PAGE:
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Gold Mine Operations


The goldfield at Charters Towers covers a large area and therefore is being developed through accessing the ore bodies in several areas and interconnecting the mines where possible. There is a common management and equipment infrastructure that is available to the mines.

The next commercial gold production area is the Central mine.

Citigold has substantial development works in the Central mine area including a 238 metre deep production size decline, two ventilation shafts, power, workshops, etc. This mine is planned to resume going deeper and commence commercial gold production.

Citigold is self-sufficient in water due to recycling. The Company dewaters the Central mines from its submersible pump located into the historic mine workings and the water is recycled into the gold extraction plant. The water is good quality meeting stock quality drinking water standards with a neutral pH 7. Drainage into the mine workings from rainwater averages a modest 10 litres a second. The water level has generally been maintained about 100 metres below the surface for 20 years by pumping for only a few days each week on average.  

Update on Mining Operations
 
For an update on current mining operations see the Quarterly Activity reports and other Announcements released to the ASX. These "Announcements" are also on this web site and can be accessed from the Home page or the "Investors" section.

Mining Method

Mining operations at Charters Towers are by underground mining methods. The gold deposits are hosted in very strong granodiorite rock that has a compressive strength of 300 MPa or five times stronger than commercial grade concrete. This makes for good mechanised mining conditions.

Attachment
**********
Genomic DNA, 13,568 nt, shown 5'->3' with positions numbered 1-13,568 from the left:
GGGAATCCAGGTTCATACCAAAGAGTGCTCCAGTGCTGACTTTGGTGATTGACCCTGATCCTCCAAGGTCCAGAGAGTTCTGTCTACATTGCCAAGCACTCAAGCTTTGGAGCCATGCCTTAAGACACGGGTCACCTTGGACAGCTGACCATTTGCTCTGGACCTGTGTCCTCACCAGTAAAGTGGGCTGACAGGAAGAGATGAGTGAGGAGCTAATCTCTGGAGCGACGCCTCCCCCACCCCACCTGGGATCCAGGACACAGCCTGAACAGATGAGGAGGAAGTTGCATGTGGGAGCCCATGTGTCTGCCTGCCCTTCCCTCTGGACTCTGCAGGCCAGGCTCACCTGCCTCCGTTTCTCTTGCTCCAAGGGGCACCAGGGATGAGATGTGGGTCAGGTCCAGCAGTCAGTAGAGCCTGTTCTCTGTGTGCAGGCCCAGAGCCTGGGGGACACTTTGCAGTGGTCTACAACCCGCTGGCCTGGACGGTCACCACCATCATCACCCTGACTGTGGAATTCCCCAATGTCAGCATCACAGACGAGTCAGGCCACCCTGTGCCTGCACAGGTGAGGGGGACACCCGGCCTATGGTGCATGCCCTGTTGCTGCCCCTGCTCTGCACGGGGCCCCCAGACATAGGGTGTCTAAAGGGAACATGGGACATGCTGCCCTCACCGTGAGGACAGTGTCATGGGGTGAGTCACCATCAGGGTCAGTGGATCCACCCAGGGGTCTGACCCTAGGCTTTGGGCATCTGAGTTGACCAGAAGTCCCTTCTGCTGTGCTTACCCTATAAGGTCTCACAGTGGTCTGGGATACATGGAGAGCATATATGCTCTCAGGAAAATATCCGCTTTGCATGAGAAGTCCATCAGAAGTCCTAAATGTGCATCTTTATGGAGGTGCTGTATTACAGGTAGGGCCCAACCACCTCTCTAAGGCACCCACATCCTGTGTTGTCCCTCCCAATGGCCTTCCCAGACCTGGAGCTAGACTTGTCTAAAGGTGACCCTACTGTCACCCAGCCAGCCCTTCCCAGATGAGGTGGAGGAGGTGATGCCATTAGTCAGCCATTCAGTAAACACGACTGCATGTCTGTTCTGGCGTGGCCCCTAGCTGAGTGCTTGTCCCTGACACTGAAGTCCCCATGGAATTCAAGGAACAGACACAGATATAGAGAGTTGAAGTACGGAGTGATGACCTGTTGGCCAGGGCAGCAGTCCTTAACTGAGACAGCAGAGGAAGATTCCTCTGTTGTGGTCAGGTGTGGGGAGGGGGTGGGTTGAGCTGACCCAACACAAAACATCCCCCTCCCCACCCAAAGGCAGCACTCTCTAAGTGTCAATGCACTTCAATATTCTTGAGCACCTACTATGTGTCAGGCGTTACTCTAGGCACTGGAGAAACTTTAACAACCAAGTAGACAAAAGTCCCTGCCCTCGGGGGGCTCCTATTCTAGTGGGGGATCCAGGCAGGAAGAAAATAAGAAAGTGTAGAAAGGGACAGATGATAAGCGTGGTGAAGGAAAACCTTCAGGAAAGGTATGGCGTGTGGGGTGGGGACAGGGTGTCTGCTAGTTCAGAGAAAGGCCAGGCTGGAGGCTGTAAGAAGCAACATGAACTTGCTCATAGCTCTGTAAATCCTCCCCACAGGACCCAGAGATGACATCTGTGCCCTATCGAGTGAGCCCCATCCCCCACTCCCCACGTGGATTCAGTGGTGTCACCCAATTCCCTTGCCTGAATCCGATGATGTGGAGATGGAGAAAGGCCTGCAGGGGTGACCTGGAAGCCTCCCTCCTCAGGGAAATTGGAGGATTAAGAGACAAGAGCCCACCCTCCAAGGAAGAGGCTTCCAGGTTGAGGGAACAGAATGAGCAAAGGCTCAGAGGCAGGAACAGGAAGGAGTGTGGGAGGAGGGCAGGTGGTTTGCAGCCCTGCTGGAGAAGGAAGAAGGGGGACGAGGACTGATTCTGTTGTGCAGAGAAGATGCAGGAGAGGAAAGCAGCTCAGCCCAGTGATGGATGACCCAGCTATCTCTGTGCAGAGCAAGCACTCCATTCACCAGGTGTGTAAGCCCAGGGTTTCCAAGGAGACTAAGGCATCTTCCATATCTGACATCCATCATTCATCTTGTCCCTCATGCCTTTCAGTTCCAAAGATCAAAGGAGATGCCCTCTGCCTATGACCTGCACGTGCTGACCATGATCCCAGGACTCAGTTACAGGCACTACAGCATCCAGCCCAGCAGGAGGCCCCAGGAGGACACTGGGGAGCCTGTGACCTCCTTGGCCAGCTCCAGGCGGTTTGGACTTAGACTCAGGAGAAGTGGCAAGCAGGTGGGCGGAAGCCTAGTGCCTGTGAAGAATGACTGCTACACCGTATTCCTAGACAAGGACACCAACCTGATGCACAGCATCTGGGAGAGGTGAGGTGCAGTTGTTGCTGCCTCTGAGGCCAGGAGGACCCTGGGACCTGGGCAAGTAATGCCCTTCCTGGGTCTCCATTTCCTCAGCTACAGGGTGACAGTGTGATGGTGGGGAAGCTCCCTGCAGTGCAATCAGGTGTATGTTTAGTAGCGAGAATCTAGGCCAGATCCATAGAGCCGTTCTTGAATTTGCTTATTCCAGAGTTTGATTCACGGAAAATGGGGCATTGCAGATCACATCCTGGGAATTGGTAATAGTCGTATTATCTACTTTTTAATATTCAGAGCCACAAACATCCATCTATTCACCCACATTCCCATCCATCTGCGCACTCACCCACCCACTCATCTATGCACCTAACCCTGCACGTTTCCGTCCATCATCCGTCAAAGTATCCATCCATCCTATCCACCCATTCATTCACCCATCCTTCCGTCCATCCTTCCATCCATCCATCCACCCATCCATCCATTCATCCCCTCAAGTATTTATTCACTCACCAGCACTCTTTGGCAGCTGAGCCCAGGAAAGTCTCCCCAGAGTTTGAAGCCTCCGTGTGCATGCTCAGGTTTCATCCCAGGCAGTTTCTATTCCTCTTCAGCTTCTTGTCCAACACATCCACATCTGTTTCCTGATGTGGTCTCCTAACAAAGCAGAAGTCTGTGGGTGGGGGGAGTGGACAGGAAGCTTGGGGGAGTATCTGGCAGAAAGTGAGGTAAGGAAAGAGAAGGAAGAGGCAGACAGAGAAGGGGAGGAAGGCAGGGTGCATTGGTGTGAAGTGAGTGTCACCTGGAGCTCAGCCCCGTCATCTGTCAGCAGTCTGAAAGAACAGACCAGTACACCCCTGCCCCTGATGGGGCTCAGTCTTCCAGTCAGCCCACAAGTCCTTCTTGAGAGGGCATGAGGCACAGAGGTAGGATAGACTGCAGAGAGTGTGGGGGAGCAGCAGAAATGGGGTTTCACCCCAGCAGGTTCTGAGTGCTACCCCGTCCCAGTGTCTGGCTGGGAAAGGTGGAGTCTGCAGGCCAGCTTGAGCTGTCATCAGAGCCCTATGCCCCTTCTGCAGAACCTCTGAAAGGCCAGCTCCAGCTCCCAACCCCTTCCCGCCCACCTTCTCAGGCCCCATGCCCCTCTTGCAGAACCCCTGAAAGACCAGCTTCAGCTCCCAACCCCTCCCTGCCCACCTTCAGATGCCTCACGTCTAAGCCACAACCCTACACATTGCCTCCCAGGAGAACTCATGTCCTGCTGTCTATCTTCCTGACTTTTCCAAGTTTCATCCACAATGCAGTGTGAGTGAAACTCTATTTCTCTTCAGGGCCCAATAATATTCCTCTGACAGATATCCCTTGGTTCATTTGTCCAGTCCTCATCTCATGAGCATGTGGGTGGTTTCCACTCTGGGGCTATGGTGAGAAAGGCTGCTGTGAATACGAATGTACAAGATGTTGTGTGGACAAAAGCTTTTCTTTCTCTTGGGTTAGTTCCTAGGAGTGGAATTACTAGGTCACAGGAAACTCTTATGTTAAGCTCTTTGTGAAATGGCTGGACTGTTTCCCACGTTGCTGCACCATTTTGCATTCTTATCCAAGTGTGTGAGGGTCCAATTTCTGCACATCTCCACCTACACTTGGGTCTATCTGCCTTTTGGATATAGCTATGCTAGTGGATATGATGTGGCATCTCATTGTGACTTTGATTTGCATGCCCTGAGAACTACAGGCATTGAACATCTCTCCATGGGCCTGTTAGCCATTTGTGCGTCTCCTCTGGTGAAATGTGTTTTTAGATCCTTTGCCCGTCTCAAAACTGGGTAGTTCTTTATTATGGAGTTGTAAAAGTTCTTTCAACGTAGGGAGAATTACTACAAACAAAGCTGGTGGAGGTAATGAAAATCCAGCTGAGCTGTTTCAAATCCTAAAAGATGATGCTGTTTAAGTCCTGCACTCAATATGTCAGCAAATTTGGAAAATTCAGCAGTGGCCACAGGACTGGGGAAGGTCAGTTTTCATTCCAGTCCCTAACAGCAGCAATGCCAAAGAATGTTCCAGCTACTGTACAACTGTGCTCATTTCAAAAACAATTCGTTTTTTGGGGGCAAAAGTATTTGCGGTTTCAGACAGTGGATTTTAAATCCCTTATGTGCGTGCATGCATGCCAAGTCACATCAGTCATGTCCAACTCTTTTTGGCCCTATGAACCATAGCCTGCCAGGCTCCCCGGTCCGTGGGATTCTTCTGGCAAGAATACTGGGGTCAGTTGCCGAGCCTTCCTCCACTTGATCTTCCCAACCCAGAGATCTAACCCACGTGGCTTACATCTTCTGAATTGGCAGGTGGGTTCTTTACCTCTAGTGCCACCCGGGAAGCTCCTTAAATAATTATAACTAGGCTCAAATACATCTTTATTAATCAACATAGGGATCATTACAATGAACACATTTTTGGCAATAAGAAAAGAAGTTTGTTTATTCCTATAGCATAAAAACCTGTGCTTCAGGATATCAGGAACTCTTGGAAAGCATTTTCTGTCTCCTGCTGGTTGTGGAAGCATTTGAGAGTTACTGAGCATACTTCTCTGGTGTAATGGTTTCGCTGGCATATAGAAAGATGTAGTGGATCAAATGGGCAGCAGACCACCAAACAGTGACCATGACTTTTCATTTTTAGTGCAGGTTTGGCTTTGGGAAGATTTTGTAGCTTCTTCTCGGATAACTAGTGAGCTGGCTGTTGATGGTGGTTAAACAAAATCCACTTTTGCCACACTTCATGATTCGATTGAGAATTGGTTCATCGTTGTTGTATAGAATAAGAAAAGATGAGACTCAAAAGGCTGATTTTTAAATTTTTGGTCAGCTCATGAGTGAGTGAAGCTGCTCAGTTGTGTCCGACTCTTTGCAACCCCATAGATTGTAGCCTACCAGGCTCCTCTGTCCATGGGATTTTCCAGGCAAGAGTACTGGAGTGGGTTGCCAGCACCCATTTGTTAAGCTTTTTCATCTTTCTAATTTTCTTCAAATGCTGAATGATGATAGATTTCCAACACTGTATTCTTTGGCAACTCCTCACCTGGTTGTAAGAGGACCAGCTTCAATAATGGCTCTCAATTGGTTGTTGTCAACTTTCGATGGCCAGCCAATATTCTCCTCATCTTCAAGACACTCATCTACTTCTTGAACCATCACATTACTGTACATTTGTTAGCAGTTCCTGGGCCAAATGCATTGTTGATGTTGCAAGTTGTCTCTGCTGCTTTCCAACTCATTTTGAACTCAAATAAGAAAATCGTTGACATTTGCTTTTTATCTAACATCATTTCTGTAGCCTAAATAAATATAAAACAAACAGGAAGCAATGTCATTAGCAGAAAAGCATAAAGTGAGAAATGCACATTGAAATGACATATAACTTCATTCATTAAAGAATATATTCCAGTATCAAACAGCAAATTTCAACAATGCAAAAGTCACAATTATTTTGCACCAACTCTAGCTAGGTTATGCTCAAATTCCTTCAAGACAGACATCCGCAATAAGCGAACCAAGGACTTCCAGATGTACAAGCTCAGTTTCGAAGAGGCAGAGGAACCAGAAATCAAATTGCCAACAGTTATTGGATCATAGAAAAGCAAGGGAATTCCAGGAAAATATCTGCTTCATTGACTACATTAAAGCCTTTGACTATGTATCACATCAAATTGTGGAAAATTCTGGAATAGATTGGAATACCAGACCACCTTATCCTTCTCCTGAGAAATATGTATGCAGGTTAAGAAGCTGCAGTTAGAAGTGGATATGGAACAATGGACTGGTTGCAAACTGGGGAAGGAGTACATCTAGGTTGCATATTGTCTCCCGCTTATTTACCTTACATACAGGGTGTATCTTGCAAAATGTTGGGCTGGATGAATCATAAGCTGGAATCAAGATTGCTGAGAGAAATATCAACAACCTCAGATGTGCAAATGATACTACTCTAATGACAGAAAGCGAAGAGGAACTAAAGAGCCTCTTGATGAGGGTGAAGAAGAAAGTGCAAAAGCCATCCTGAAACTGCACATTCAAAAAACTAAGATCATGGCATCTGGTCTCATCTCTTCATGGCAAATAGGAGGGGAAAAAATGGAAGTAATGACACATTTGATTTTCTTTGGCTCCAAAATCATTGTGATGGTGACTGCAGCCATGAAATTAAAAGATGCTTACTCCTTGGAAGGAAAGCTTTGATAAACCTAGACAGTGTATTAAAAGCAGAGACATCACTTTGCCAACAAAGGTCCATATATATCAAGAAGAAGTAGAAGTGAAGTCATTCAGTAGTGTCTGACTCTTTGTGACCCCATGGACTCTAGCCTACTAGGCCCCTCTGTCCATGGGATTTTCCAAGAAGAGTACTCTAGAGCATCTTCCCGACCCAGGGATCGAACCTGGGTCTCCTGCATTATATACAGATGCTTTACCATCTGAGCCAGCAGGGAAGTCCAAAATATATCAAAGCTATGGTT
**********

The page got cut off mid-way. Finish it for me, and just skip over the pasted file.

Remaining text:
The Central gold deposits are accessed by Decline (downward sloping tunnel). The size is usually 4 metres wide by 4.5 metres high. This size allows access for all the mobile mining equipment that is used to extract the gold ore.

Mining method is modern drill and blast technique. The blast-hole drilling work is carried out by machines with single or dual drilling booms depending on the size of the work area. They drill holes that are loaded with specially formulated high impact explosives to break the rock. The broken rock is moved by large front end loading machines (Load-Haul-Dump units or LHD's) that move about 5 to 10 tonnes of rock each bite. The rock is loaded into 25 or 35 tonne capacity trucks and hauled to the surface.

Separate sacrificial tunnels are then excavated through the gold ore body at different levels. Holes are then drilled up between the levels for blasting to break the gold bearing rock ready for excavation and haulage to the surface. The underground tunnel system is complex and requires careful design and engineering based on the geological mine design setting out where the valuable ore is located.

The technical mining method is mechanised (long-hole open stoping on 15 metre sub-levels, trackless diesel haulage) which assists low-cost operations. Operating costs target A$400 per ounce at full production with trial mining costs favorable around A$600 ounce on smaller scale production. The current gold sales revenue would be strong at an Australian gold price around A$1,700 per ounce.

Gold bearing ore is hauledm, when on the surface, to the treatment plant by road trains on the approved local public heavy haulage road route to the gold extraction plant.

The Future

Increase in Planned Gold Production

Planning is continuing for the Charters Towers Central mine reefs to be developed with targeted gold output of 220,000 oz's year. This growth will take several years and require substantial capital investment.

The work program includes increased diamond core drilling and geophysics mapping of the ore zones to ensure that the development of these adjacent deposits is done in the most effective and efficient manner. Citigold's aim is to ensure the maximum amount of profitable gold is extracted. This drilling and geophysics will also assist to increase Citigold's conversion of Resources into Reserves.


(Updated August 2016)